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Steal This MARC Record: Sharing Through GitHub

Vanessa German sculpture of a woman with birds on her head

Vanessa German, Vanessa German: I Come to Do a Violence to the Lie (Hartford, Connecticut: Wadsworth Atheneum, 2016)

Lately we’ve been trying to highlight resources Watson Library can help people access online. We’ve written about the over four hundred “Art in Embassies” PDF exhibition catalogs we recently cataloged, as well as the nearly three hundred artists’ books from Onestar Press that can all be accessed through our catalog. Then there’s an entire post about web resources that we published last April (which now seems like another lifetime ago). We’re constantly adding new online content and these blog posts are a great way to hear about much of it (as is our Instagram account, if you’re not already following us). But we’re only one library and our audience is only so large, so what I’ll be talking about here is how we’re trying to share this content with other libraries so that they can in turn share it with their audiences (until eventually everyone is reading the exact same artists’ book at the exact same time and order is restored in the universe).

Colorful scene of plants and vegetables

Daniel Gordon, Still Life with Onions and Mackerel, a 56 Part Study (Paris: Onestar press, 2014)

Libraries are great at sharing. From interlibrary loans to cataloging standards that allow libraries to seamlessly share records with each other, libraries (and the librarians who make them hum) are committed to the idea that information should be freely available to anyone who wants it. When I tell people that I’m a librarian they often say, “Oh that must be great, you just get to read books all day,” but that’s not what a librarian does at all! We’re librarians so you can read books all day—we’re just here to make sure the books you want are there for you when you want them, preferably free of charge.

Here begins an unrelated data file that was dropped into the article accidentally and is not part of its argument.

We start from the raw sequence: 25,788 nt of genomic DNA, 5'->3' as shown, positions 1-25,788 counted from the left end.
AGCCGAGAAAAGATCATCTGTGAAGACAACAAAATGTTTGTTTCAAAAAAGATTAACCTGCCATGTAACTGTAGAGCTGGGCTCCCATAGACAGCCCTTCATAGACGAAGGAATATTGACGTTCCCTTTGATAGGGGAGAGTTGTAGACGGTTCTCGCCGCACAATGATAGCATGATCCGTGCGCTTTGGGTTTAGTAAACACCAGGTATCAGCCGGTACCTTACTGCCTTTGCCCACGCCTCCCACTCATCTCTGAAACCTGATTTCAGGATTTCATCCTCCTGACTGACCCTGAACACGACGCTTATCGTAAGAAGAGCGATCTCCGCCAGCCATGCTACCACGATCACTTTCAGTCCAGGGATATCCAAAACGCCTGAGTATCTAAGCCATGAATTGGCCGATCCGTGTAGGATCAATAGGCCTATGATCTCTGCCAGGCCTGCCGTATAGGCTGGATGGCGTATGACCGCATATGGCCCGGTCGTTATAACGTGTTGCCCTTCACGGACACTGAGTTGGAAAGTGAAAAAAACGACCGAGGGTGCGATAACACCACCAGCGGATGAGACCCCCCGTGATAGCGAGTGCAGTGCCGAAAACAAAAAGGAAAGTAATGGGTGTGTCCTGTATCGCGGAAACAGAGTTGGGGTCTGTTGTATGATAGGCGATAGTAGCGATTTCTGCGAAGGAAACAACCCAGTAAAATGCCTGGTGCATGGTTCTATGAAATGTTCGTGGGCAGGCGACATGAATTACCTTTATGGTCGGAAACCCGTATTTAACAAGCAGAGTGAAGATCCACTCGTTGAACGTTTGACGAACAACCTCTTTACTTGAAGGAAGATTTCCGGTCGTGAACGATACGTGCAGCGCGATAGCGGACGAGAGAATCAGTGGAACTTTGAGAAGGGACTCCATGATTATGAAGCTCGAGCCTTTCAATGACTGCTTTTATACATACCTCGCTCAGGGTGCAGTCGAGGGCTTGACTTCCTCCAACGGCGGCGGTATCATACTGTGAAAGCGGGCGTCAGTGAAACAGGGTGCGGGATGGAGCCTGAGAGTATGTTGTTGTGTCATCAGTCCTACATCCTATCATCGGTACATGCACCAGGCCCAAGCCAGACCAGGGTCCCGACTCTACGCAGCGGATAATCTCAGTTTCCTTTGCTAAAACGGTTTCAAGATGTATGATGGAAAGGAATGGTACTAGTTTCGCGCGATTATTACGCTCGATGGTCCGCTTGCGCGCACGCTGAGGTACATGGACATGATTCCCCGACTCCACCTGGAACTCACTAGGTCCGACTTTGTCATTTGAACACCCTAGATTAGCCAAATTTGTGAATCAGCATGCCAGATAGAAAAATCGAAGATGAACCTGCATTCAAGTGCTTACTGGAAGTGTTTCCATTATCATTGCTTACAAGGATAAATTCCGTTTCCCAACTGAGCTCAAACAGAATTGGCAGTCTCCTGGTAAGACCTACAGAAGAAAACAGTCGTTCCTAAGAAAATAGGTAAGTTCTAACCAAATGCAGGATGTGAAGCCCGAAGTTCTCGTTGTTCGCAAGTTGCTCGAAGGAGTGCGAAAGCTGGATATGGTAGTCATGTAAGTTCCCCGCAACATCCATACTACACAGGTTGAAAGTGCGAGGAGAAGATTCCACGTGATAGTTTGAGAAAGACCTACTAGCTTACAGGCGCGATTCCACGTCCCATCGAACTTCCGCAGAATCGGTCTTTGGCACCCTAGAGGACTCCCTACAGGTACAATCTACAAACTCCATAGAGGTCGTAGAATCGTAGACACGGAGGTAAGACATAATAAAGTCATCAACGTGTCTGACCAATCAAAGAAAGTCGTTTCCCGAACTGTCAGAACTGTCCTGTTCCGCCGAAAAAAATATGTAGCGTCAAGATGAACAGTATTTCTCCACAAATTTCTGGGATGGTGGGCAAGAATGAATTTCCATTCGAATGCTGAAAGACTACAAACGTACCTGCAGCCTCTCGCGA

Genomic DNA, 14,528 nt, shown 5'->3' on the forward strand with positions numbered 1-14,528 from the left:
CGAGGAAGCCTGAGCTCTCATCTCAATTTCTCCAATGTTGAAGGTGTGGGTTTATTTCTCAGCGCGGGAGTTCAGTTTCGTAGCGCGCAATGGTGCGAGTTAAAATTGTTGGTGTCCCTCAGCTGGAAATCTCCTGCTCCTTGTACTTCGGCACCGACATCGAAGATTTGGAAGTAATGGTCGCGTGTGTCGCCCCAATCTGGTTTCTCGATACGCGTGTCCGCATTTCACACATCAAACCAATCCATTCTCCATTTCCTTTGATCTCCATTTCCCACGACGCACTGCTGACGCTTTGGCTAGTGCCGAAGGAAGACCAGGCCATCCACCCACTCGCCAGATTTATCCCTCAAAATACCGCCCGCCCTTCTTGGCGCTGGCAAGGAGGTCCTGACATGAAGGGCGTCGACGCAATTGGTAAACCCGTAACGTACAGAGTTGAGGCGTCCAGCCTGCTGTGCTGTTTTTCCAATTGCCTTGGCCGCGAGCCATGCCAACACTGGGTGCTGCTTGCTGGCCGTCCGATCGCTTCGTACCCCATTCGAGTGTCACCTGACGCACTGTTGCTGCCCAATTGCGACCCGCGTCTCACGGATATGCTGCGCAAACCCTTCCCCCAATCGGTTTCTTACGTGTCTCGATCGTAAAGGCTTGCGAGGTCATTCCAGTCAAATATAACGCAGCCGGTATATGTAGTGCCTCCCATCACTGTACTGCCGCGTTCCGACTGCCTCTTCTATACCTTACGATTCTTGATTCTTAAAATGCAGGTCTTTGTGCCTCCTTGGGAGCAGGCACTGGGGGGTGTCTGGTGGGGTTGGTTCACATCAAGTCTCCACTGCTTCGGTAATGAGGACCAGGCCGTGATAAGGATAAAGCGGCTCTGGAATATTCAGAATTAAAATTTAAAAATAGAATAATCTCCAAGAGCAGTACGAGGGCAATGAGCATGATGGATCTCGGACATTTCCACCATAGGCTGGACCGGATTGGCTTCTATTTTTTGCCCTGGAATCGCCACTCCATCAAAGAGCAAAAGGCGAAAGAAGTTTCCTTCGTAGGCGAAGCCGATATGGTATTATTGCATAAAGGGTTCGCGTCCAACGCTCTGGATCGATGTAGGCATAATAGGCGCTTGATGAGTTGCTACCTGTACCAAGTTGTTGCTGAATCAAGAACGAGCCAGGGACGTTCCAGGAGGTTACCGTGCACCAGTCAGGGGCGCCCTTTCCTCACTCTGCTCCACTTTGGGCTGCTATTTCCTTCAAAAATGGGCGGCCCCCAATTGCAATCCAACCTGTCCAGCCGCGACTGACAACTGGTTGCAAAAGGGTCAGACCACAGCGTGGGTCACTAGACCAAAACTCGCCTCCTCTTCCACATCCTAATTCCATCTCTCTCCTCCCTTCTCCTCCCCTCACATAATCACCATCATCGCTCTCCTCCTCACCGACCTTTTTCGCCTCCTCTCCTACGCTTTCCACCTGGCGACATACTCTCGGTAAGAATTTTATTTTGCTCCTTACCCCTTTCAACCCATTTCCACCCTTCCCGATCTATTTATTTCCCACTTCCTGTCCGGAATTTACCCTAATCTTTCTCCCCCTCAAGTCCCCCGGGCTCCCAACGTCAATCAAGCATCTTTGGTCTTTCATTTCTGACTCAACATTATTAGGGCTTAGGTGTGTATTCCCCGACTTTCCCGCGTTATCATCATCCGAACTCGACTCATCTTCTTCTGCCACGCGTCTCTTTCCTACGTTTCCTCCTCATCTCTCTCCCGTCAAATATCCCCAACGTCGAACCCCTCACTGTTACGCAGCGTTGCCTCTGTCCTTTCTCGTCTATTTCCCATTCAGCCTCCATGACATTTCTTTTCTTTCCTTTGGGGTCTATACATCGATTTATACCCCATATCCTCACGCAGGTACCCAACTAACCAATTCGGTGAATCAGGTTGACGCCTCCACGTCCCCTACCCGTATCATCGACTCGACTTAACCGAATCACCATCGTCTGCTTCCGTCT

Three photographs

Ronny Sen, Fire Continuum (Mumbia, TARQ, 2018)

While it’s nice that people using our library can access some of the aforementioned online resources, we want people in every library to be able to do so. That’s why we’ve begun adding certain record sets to GitHub, a site that is traditionally used to share code, but which we have leveraged to share MARC record sets.

Screenshot of the GitHub homepage

MARC Record Set page on GitHub. Libraries can visit this page to download the complete MARC records for various collections.

What does that mean? Well, typically the records we create for any resource – a book, or serial, or DVD, or whatever—is added to WorldCat, and any library in the world can import that record into their own local system. So if a library wanted to bring in the record for the PDF version of Gwen Smith’s Tropicone of 294 books published by Onestar Press—they could go into Connexion and import that individual record into their system. But if they wanted to offer all 294 books published by Onestar Press to their patrons, they could go to our GitHub page, download the entire record set of all 294 books, and import all of them at once into their system.

Gwen Smith photograph of a building

Gwen Smith, Tropic (Paris: Onestar Press, 2001)

At this moment we’ve added record sets to GitHub for the following collections: Contemporary Art Gallery PDFs, Met Museum Publications, Onestar Press PDFs, “Art in Embassy” exhibition catalogs, Timeline of Art History essays, and Wadsworth Atheneum Matrix exhibition catalogs. All of these record sets can be downloaded by any library anywhere in the world, imported into their local library catalog, and then made accessible to their users. These record sets all include links to online content, so even if these libraries don’t have access to the physical copies, they will still be able to provide their patrons with access to an online version of the resource.

Close up shot of braided hair

Sonya Clark, Hair Is Power (Hartford, Connecticut: Wadsworth Atheneum Museum of Art, 2020)

Through GitHub, we’re able to share on a much larger scale. Since all the records we’re sharing include links to online resources, any library can confidently add all these records to these systems knowing that their users will be able to access the material, even if they don’t have a physical copy of the resource. So share this post with your librarian friends so that they can share these resources with the people who use their library.  

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